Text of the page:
High intrinsic: Rate of DNA loss in Drosophila

Department of Organismic and Evolutionary Biology, Harvard University, Cambridge, Massachusetts 02138, USA.
Nature (Impact Factor: 42.35). 12/1996; 384(6607):346-9. DOI: 10.1038/384346a0
Source: PubMed

ABSTRACT Pseudogenes are common in mammals but virtually absent in Drosophila. All putative Drosophila pseudogenes show patterns of molecular evolution that are inconsistent with the lack of functional constraints. The absence of bona fide pseudogenes is not only puzzling, it also hampers attempts to estimate rates and patterns of neutral DNA change. The estimation problem is especially acute in the case of deletions and insertions, which are likely to have large effects when they occur in functional genes and are therefore subject to strong purifying selection. We propose a solution to this problem by taking advantage of the propensity of retrotransposable elements without long terminal repeats (non-LTR) to create non-functional, 'dead-on-arrival' copies of themselves as a common by-product of their transpositional cycle. Phylogenetic analysis of a non-LTR element, Helena, demonstrates that copies lose DNA at an unusually high rate, suggesting that lack of pseudogenes in Drosophila is the product of rampant deletion of DNA in unconstrained regions. This finding has important implications for the study of genome evolution in general and the 'C-value paradox' in particular.

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    • "In Cryptobranchus, as in plethodontid salamanders, slower rates of DNA loss reflect fewer and smaller deletion events per substitution than are found in other vertebrate taxa (Sun, Arriaza, et al. 2012). Indels 30 bp in length have long been attributed to uncharacterized errors in DNA replication and/or recombination (Petrov et al. 1996; Kvikstad et al. 2007). Recently, comparative genomic analyses have begun to leverage natural variation in indel dynamics, across both genomes and lineages , to reveal the specific mechanisms of indel formation (Kvikstad et al. 2007, 2009; Hu et al. 2011; Nam and Ellegren 2012). "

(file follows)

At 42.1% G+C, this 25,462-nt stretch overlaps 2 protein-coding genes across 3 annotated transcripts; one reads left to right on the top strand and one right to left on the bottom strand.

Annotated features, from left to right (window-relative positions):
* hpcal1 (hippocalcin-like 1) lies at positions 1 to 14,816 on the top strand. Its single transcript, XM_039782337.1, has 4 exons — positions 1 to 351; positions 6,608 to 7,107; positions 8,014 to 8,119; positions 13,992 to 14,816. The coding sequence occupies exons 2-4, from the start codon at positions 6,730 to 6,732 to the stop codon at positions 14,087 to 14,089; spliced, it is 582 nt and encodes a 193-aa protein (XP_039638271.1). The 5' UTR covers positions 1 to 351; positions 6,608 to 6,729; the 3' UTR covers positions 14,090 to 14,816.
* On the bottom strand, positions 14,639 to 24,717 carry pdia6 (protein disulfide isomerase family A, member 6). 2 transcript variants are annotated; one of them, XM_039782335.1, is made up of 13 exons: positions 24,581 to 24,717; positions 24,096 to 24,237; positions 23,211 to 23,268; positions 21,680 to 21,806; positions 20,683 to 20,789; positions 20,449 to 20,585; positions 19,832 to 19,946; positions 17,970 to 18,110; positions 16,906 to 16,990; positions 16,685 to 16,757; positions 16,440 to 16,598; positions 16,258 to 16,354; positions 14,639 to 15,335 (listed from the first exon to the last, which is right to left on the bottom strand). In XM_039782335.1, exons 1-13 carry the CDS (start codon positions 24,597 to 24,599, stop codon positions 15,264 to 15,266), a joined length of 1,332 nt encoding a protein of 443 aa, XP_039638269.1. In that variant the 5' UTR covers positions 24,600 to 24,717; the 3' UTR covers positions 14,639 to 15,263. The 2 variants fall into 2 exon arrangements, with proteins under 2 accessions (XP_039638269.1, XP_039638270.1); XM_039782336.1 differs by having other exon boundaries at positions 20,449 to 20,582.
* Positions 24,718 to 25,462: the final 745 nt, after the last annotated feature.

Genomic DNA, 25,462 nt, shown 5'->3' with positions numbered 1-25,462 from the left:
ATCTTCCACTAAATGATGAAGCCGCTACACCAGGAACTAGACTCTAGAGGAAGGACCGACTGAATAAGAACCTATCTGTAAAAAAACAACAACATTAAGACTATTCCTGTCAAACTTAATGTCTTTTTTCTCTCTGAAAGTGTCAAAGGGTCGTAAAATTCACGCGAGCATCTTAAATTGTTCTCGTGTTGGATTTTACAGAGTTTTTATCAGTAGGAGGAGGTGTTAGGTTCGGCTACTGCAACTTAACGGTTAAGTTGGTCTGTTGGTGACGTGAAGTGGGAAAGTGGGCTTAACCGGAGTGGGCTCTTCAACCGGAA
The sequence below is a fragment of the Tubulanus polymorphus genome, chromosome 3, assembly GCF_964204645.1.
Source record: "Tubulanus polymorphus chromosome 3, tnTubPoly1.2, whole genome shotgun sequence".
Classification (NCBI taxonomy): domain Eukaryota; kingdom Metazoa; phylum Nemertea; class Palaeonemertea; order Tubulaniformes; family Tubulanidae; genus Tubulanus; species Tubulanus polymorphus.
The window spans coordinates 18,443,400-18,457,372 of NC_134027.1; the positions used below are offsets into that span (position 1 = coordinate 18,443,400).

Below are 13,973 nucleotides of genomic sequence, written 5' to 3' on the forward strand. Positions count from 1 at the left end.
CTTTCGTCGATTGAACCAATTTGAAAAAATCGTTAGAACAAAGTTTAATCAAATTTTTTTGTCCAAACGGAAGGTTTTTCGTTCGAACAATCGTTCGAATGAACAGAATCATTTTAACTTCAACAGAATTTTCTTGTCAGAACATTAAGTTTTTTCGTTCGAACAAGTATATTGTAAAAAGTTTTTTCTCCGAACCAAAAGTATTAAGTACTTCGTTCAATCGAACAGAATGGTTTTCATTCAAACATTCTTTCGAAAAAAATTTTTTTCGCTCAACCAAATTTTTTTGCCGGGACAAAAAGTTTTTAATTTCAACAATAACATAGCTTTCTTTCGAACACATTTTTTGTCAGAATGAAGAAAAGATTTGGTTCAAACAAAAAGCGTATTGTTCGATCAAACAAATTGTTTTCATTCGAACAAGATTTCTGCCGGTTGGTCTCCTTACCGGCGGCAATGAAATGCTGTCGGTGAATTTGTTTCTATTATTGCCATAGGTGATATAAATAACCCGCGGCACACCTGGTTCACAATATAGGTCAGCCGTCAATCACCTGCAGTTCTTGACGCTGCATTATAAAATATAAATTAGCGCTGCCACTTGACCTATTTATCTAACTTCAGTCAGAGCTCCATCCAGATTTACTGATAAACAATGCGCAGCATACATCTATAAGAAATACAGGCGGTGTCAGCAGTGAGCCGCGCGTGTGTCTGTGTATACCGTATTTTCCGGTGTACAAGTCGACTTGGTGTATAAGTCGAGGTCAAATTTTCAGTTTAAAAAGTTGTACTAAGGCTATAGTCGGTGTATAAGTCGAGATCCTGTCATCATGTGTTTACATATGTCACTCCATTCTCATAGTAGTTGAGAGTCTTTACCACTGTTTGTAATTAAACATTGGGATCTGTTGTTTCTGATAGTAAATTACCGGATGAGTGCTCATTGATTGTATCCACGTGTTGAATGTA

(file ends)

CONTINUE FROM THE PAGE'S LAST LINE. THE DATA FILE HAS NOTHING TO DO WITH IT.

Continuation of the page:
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    ABSTRACT: Among animals, genome sizes range from 20 Mb to 130 Gb, with 380-fold variation across vertebrates. Most of the largest vertebrate genomes are found in salamanders, an amphibian clade of 660 species. Thus, salamanders are an important system for studying causes and consequences of genomic gigantism. Previously, we showed that plethodontid salamander genomes accumulate higher levels of LTR retrotransposons than do other vertebrates, although the evolutionary origins of such sequences remained unexplored. We also showed that some salamanders in the family Plethodontidae have relatively slow rates of DNA loss through small insertions and deletions. Here, we present new data from Cryptobranchus alleganiensis, the hellbender. Cryptobranchus and Plethodontidae span the basal phylogenetic split within salamanders; thus, analyses incorporating these taxa can shed light on the genome of the ancestral crown salamander lineage, which underwent expansion. We show that high levels of LTR retrotransposons likely characterize all crown salamanders, suggesting that disproportionate expansion of this TE class contributed to genomic expansion. Phylogenetic and age distribution analyses of salamander LTR retrotransposons indicate that salamanders' high TE levels reflect persistence and diversification of ancestral TEs rather than horizontal transfer events. Finally, we show that relatively slow DNA loss rates through small indels likely characterize all crown salamanders, suggesting that a decreased DNA loss rate contributed to genomic expansion at the clade's base. Our identification of shared genomic features across phylogenetically distant salamanders is a first step towards identifying the evolutionary processes underlying accumulation and persistence of high levels of repetitive sequence in salamander genomes.